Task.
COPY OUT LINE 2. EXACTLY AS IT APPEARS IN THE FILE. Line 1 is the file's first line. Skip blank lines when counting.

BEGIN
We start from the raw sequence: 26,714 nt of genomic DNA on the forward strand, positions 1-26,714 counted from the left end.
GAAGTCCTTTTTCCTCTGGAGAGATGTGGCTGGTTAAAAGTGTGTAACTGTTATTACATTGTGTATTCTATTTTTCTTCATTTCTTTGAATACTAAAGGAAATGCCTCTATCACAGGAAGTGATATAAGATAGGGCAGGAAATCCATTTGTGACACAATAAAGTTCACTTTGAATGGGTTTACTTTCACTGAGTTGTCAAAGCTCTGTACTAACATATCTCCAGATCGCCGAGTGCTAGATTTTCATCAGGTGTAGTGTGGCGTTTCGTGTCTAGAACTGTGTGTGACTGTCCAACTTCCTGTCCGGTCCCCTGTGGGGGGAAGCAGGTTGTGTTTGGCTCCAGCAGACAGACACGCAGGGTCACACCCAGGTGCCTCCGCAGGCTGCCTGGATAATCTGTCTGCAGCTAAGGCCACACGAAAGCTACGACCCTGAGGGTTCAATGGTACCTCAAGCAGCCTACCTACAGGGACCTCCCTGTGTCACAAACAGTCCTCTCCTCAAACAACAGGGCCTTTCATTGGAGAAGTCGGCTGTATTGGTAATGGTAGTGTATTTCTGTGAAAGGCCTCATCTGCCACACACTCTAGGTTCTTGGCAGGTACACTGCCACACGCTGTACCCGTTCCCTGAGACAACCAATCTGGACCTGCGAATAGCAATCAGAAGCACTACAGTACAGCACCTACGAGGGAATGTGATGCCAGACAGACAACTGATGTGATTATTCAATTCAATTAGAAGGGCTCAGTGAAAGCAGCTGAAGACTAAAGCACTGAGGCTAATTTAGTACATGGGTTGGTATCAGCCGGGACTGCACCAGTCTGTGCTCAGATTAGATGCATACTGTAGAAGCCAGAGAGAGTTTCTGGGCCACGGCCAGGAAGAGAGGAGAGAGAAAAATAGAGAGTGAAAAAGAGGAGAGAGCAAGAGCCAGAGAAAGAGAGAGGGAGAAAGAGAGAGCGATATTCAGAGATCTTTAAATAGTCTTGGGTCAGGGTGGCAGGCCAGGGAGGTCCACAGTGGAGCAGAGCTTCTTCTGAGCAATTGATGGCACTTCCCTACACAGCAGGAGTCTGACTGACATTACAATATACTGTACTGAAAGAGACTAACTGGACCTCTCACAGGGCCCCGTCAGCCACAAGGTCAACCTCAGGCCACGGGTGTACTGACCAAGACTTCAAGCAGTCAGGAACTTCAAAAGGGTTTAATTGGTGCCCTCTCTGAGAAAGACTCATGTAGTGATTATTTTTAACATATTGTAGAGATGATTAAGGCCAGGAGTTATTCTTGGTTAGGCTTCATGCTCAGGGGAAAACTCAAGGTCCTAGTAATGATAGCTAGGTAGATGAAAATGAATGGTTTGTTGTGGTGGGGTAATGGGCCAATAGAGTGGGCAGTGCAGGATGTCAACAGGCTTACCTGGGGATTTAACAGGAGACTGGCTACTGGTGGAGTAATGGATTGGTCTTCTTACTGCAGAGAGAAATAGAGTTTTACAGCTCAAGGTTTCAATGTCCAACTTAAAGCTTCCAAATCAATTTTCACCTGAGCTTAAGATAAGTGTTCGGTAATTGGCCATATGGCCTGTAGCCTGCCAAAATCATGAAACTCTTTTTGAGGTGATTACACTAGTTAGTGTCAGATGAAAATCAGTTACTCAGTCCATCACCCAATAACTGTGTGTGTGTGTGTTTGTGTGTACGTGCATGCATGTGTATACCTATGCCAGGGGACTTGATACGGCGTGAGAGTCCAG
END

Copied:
GAAGTCCTTTTTCCTCTGGAGAGATGTGGCTGGTTAAAAGTGTGTAACTGTTATTACATTGTGTATTCTATTTTTCTTCATTTCTTTGAATACTAAAGGAAATGCCTCTATCACAGGAAGTGATATAAGATAGGGCAGGAAATCCATTTGTGACACAATAAAGTTCACTTTGAATGGGTTTACTTTCACTGAGTTGTCAAAGCTCTGTACTAACATATCTCCAGATCGCCGAGTGCTAGATTTTCATCAGGTGTAGTGTGGCGTTTCGTGTCTAGAACTGTGTGTGACTGTCCAACTTCCTGTCCGGTCCCCTGTGGGGGGAAGCAGGTTGTGTTTGGCTCCAGCAGACAGACACGCAGGGTCACACCCAGGTGCCTCCGCAGGCTGCCTGGATAATCTGTCTGCAGCTAAGGCCACACGAAAGCTACGACCCTGAGGGTTCAATGGTACCTCAAGCAGCCTACCTACAGGGACCTCCCTGTGTCACAAACAGTCCTCTCCTCAAACAACAGGGCCTTTCATTGGAGAAGTCGGCTGTATTGGTAATGGTAGTGTATTTCTGTGAAAGGCCTCATCTGCCACACACTCTAGGTTCTTGGCAGGTACACTGCCACACGCTGTACCCGTTCCCTGAGACAACCAATCTGGACCTGCGAATAGCAATCAGAAGCACTACAGTACAGCACCTACGAGGGAATGTGATGCCAGACAGACAACTGATGTGATTATTCAATTCAATTAGAAGGGCTCAGTGAAAGCAGCTGAAGACTAAAGCACTGAGGCTAATTTAGTACATGGGTTGGTATCAGCCGGGACTGCACCAGTCTGTGCTCAGATTAGATGCATACTGTAGAAGCCAGAGAGAGTTTCTGGGCCACGGCCAGGAAGAGAGGAGAGAGAAAAATAGAGAGTGAAAAAGAGGAGAGAGCAAGAGCCAGAGAAAGAGAGAGGGAGAAAGAGAGAGCGATATTCAGAGATCTTTAAATAGTCTTGGGTCAGGGTGGCAGGCCAGGGAGGTCCACAGTGGAGCAGAGCTTCTTCTGAGCAATTGATGGCACTTCCCTACACAGCAGGAGTCTGACTGACATTACAATATACTGTACTGAAAGAGACTAACTGGACCTCTCACAGGGCCCCGTCAGCCACAAGGTCAACCTCAGGCCACGGGTGTACTGACCAAGACTTCAAGCAGTCAGGAACTTCAAAAGGGTTTAATTGGTGCCCTCTCTGAGAAAGACTCATGTAGTGATTATTTTTAACATATTGTAGAGATGATTAAGGCCAGGAGTTATTCTTGGTTAGGCTTCATGCTCAGGGGAAAACTCAAGGTCCTAGTAATGATAGCTAGGTAGATGAAAATGAATGGTTTGTTGTGGTGGGGTAATGGGCCAATAGAGTGGGCAGTGCAGGATGTCAACAGGCTTACCTGGGGATTTAACAGGAGACTGGCTACTGGTGGAGTAATGGATTGGTCTTCTTACTGCAGAGAGAAATAGAGTTTTACAGCTCAAGGTTTCAATGTCCAACTTAAAGCTTCCAAATCAATTTTCACCTGAGCTTAAGATAAGTGTTCGGTAATTGGCCATATGGCCTGTAGCCTGCCAAAATCATGAAACTCTTTTTGAGGTGATTACACTAGTTAGTGTCAGATGAAAATCAGTTACTCAGTCCATCACCCAATAACTGTGTGTGTGTGTGTTTGTGTGTACGTGCATGCATGTGTATACCTATGCCAGGGGACTTGATACGGCGTGAGAGTCCAG